Neemkaroli Baba, known by the honorific “Maharaji,” was newly famous in the West as the guru of Ram Dass, who in those years toured the country with mesmerizing accounts of his transformation from Richard Alpert (the Harvard professor fired for experimenting with psychedelics along with his colleague Timothy Leary) to a devotee of this old yogi.
By accident during Christmas break from my Harvard classes in 1968, I met Ram Dass, who had just returned from being with Maharaji in India. That encounter eventually propelled my own journey to India to find Maharaji.
Traveling with my friends Jeff and Jim (now better known as Krishna Das and Rameshwar Das) we managed to locate Neemkaroli Baba Kainchi, the small ashram in the Himalayan foothills. Living the life of a sadhu, Maharaji’s only worldly possessions seemed to be the white cotton dhoti he wore on hot days and the heavy woolen plaid blanket he wrapped around himself on cold ones. He kept no particular schedule, had no organization, nor offered any fixed program of yogic poses or meditations. Like most sadhus, he was itinerant, unpredictably on the move. He mainly hung out on a tucket on the porch of whatever ashram, temple or home he was visiting at the time.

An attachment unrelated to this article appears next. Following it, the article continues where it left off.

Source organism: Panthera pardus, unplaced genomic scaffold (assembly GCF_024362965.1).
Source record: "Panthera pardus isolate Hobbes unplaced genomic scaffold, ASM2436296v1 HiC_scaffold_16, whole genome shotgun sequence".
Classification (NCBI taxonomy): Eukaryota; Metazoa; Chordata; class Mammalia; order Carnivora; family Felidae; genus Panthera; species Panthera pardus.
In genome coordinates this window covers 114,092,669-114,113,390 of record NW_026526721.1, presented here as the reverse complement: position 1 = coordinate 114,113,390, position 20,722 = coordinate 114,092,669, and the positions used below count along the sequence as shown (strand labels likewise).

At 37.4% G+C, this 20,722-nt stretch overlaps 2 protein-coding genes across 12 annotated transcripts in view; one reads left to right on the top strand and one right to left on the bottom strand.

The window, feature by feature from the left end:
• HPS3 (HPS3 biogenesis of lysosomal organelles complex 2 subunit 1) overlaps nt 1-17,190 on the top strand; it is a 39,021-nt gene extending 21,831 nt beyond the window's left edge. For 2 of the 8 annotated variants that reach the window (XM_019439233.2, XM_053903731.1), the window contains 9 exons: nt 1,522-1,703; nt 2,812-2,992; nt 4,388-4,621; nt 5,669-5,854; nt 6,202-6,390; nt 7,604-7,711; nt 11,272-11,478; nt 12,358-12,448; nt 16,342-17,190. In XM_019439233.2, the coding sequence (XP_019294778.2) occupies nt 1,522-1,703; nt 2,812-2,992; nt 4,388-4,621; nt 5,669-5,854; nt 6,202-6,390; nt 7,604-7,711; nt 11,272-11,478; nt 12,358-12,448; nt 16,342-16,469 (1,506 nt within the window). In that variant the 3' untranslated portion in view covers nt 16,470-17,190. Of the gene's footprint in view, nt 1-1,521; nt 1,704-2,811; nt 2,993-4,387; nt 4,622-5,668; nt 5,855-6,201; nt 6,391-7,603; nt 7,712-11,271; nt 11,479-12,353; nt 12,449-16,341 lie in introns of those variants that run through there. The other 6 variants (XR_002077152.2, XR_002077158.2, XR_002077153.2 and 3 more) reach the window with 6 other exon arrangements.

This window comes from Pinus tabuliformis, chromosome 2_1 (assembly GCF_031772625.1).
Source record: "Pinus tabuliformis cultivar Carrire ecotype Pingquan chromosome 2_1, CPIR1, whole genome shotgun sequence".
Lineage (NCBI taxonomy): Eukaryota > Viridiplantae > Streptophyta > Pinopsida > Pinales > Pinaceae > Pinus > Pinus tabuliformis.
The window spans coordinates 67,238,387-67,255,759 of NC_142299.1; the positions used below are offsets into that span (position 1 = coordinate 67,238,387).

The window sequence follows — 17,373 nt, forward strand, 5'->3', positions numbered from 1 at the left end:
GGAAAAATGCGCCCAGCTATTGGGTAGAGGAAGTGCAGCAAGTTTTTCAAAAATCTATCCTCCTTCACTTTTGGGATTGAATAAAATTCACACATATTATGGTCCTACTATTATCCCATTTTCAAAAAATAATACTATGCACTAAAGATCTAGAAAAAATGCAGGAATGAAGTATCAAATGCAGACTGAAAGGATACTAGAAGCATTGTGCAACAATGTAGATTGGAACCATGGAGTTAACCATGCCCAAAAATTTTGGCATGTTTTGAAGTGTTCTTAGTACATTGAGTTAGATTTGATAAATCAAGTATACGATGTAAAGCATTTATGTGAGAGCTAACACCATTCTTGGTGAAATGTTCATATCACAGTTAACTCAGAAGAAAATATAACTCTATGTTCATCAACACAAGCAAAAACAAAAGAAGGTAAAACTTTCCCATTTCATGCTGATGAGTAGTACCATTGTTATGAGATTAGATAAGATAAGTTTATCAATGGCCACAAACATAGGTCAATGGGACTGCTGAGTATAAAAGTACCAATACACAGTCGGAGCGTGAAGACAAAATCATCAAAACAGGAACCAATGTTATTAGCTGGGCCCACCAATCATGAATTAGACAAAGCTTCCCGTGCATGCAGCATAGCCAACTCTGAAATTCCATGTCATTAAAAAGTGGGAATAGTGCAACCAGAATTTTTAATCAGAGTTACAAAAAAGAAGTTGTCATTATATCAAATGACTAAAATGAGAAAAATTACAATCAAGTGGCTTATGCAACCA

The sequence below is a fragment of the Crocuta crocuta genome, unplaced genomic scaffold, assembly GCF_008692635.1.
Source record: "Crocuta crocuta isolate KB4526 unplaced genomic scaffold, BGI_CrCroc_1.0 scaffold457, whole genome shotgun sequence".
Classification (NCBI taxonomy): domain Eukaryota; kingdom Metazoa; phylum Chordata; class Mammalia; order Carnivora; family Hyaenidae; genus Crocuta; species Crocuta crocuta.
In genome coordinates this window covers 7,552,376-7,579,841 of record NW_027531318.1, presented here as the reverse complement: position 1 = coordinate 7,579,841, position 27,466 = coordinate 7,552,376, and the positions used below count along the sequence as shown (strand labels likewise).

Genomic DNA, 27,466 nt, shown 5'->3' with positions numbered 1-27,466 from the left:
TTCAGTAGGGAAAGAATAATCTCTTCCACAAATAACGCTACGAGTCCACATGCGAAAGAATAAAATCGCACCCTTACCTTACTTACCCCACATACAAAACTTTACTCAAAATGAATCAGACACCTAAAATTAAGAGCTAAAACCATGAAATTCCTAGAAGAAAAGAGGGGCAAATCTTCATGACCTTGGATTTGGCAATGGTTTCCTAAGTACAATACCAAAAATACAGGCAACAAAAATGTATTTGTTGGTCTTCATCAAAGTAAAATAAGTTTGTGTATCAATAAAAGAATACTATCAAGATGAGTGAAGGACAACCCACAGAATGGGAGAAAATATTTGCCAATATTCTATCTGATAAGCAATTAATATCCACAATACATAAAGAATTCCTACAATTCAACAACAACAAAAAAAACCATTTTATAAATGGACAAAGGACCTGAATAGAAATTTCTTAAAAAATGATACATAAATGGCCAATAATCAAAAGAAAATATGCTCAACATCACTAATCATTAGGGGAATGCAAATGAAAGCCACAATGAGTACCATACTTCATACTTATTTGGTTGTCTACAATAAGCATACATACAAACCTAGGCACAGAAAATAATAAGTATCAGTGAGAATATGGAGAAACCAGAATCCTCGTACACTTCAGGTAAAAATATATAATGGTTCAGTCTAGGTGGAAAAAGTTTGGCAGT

Maharaji seemed always to be absorbed in some state of ongoing quiet rapture, and, paradoxically, at the same time was attentive to whoever was with him. What struck me was how utterly at peace and how kind Maharaji was. He took an equal interest in everyone who came – and they ranged from the highest-ranking government officials to beggars.
There was something about his ineffable state of mind that I had never sensed in anyone before meeting Maharaji. No matter what he was doing, he seemed to remain effortlessly in a blissful, loving space, perpetually at ease. Whatever state Maharaji was in seemed not some temporary oasis in the mind, but a lasting way of being: a trait of utter wellness.
Reprinted from ALTERED TRAITS by arrangement with Avery, a member of Penguin Group (USA) LLC, A Penguin Random House Company. Copyright © 2017, Daniel Goleman and Richard J. Davidson.